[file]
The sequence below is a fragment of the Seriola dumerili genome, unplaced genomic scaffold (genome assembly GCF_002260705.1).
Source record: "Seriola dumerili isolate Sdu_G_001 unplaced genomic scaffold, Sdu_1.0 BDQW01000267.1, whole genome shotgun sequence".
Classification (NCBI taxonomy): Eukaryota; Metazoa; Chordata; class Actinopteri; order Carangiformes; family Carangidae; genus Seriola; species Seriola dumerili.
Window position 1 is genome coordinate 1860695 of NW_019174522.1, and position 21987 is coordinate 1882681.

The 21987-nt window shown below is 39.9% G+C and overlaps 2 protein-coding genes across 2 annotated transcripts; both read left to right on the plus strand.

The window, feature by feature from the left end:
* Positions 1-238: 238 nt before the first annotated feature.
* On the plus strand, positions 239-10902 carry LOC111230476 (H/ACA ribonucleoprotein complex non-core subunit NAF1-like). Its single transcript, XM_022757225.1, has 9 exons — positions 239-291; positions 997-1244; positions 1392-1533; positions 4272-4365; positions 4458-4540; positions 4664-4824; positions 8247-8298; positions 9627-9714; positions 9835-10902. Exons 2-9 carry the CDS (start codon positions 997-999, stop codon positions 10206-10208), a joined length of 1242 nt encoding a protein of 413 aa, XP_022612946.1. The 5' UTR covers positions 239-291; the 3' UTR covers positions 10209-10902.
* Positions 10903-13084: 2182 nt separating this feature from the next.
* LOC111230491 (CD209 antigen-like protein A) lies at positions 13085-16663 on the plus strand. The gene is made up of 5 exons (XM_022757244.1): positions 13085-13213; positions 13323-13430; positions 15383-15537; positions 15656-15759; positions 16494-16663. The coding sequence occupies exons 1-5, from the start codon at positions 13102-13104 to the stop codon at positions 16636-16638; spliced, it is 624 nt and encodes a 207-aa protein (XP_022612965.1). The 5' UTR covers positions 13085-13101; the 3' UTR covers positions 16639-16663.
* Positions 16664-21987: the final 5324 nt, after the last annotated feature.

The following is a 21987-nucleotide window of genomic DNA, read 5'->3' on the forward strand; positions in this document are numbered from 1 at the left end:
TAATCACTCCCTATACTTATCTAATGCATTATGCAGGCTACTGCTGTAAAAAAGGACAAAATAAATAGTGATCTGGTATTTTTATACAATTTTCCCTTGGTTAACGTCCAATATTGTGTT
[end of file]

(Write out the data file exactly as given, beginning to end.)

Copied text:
The sequence below is a fragment of the Seriola dumerili genome, unplaced genomic scaffold (genome assembly GCF_002260705.1).
Source record: "Seriola dumerili isolate Sdu_G_001 unplaced genomic scaffold, Sdu_1.0 BDQW01000267.1, whole genome shotgun sequence".
Classification (NCBI taxonomy): Eukaryota; Metazoa; Chordata; class Actinopteri; order Carangiformes; family Carangidae; genus Seriola; species Seriola dumerili.
Window position 1 is genome coordinate 1860695 of NW_019174522.1, and position 21987 is coordinate 1882681.

The 21987-nt window shown below is 39.9% G+C and overlaps 2 protein-coding genes across 2 annotated transcripts; both read left to right on the plus strand.

The window, feature by feature from the left end:
* Positions 1-238: 238 nt before the first annotated feature.
* On the plus strand, positions 239-10902 carry LOC111230476 (H/ACA ribonucleoprotein complex non-core subunit NAF1-like). Its single transcript, XM_022757225.1, has 9 exons — positions 239-291; positions 997-1244; positions 1392-1533; positions 4272-4365; positions 4458-4540; positions 4664-4824; positions 8247-8298; positions 9627-9714; positions 9835-10902. Exons 2-9 carry the CDS (start codon positions 997-999, stop codon positions 10206-10208), a joined length of 1242 nt encoding a protein of 413 aa, XP_022612946.1. The 5' UTR covers positions 239-291; the 3' UTR covers positions 10209-10902.
* Positions 10903-13084: 2182 nt separating this feature from the next.
* LOC111230491 (CD209 antigen-like protein A) lies at positions 13085-16663 on the plus strand. The gene is made up of 5 exons (XM_022757244.1): positions 13085-13213; positions 13323-13430; positions 15383-15537; positions 15656-15759; positions 16494-16663. The coding sequence occupies exons 1-5, from the start codon at positions 13102-13104 to the stop codon at positions 16636-16638; spliced, it is 624 nt and encodes a 207-aa protein (XP_022612965.1). The 5' UTR covers positions 13085-13101; the 3' UTR covers positions 16639-16663.
* Positions 16664-21987: the final 5324 nt, after the last annotated feature.

The following is a 21987-nucleotide window of genomic DNA, read 5'->3' on the forward strand; positions in this document are numbered from 1 at the left end:
TAATCACTCCCTATACTTATCTAATGCATTATGCAGGCTACTGCTGTAAAAAAGGACAAAATAAATAGTGATCTGGTATTTTTATACAATTTTCCCTTGGTTAACGTCCAATATTGTGTT